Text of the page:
At the same time, McConnell and his like-minded pragmatists see peril in openly contradicting the President. McConnell himself faced a spirited challenge in his 2014 primary from the right, and any members of his caucus who defy Trump could draw a similar Republican opponent. Already, McConnell is fighting a challenging battle in 2020 against Democrats, who will be defending just 12 seats in the Senate and are presume to have the added benefit of a presidential nominee who builds an aggressive political machine that can help down-ballot comrades. Trump fears his own prospects would be weakened if he cannot, at the end of four years in power, deliver some incarnation of a border wall to his fervent base.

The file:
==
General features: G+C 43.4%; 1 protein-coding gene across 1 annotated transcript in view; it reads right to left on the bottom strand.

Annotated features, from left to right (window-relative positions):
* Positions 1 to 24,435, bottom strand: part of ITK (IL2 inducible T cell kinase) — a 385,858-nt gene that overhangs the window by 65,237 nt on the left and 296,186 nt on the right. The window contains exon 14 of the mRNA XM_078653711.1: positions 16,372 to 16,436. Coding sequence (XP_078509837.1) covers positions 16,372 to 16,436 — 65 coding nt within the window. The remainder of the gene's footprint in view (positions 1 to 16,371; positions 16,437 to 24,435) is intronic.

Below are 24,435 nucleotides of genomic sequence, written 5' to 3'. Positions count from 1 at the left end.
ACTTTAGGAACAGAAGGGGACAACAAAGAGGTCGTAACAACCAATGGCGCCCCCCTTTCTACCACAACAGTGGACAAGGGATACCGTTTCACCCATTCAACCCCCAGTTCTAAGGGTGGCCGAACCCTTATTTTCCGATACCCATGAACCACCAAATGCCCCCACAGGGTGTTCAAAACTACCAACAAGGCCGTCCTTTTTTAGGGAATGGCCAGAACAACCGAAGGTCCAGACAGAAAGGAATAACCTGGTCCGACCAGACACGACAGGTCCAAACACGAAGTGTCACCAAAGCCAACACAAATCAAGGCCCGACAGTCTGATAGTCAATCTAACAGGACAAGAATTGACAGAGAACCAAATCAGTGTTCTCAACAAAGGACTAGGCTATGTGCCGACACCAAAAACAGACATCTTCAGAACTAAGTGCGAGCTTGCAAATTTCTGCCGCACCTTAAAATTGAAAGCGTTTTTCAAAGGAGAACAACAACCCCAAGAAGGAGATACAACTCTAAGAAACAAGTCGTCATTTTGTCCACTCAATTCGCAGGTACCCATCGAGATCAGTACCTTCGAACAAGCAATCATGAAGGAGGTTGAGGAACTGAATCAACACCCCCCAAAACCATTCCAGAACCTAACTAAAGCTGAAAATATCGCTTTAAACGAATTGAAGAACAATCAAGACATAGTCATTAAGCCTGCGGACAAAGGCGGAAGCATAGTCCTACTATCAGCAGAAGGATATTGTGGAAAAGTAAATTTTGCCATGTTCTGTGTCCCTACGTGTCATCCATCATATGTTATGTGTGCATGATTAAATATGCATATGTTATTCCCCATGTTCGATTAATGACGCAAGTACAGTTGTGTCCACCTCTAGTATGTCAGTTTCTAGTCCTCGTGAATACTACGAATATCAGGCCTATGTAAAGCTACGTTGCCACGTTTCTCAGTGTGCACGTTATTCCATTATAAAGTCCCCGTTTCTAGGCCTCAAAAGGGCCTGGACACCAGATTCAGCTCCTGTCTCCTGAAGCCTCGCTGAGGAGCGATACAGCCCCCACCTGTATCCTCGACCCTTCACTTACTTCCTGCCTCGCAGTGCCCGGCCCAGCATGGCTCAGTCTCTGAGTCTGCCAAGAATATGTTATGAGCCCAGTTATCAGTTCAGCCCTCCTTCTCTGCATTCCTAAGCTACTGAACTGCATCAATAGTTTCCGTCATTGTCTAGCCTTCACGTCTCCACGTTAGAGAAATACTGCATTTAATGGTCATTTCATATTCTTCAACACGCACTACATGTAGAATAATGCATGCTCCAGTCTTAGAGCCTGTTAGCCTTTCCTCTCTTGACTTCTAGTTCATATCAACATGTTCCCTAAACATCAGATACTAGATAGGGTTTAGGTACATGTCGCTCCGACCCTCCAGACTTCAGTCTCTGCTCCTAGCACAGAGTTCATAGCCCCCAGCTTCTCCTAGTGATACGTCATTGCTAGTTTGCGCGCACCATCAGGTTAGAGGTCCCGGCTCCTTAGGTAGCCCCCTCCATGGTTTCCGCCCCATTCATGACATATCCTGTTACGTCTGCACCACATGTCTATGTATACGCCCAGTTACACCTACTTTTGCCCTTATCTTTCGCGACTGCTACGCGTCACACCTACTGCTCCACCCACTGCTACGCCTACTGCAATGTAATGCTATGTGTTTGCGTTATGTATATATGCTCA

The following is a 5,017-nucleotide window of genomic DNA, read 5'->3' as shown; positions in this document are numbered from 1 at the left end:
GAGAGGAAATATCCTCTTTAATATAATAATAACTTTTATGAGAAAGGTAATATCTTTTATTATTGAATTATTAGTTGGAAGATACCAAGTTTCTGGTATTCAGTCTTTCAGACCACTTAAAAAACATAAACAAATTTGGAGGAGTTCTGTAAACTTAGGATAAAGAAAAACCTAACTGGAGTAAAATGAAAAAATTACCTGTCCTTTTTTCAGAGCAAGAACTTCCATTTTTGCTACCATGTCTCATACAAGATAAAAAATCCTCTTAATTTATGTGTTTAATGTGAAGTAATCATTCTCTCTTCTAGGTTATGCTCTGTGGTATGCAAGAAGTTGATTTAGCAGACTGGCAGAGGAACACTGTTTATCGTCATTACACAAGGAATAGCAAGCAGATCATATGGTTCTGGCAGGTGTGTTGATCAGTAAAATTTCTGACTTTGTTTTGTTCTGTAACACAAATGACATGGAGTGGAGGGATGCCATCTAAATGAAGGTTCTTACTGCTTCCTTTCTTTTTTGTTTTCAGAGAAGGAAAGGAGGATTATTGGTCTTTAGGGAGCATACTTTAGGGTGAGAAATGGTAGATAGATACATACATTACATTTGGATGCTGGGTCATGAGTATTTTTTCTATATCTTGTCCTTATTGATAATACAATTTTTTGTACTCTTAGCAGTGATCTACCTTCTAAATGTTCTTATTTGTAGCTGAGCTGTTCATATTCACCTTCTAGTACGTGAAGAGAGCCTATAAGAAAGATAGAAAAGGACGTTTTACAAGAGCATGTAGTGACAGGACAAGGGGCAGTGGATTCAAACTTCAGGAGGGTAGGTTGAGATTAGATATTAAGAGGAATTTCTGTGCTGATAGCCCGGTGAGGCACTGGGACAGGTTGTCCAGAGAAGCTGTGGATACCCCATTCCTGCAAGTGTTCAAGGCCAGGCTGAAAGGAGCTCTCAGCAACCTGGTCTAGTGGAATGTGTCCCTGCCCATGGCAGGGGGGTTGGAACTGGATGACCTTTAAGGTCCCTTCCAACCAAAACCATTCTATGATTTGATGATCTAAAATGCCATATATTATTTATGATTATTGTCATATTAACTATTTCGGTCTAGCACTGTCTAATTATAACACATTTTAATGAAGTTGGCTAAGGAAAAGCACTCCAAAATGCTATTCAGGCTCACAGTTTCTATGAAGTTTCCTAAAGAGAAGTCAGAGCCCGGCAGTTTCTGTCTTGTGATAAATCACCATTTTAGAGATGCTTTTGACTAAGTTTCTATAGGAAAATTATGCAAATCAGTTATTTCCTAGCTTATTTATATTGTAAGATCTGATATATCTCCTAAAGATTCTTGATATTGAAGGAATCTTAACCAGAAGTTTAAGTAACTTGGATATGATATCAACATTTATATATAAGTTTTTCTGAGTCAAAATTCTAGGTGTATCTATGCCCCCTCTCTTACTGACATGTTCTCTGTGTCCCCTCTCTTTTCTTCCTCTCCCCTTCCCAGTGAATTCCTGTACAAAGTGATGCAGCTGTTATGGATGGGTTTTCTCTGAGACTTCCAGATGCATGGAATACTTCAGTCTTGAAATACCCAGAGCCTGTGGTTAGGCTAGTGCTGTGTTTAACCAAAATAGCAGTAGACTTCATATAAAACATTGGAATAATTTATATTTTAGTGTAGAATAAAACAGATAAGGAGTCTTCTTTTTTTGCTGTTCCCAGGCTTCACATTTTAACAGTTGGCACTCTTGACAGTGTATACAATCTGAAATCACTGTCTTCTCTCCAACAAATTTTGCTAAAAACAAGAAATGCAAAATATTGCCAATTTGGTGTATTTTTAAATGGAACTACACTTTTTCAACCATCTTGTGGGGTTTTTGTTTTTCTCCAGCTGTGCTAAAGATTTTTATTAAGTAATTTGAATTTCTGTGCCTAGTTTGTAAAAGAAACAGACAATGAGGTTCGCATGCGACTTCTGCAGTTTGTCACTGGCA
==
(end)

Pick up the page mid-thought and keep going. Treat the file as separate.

All of which helps to explain why McConnell has stayed on the sidelines, tending to his caucus, which is frustrated but, at least so far, disciplined. McConnell is using Shelby and the newly promoted No. 2, Sen. John Thune of South Dakota, to talk with the White House, which has shown little warmth but plenty of fearful respect toward McConnell. And McConnell has shown deference to the Oval Office team, pledging not to bring any bill to the floor that the President would veto.

Those close to McConnell argue he is irked that the House continues to send him piecemeal measures to reopen the border. “The political stunts are not going to us anywhere,” McConnell told colleagues from the Senate floor.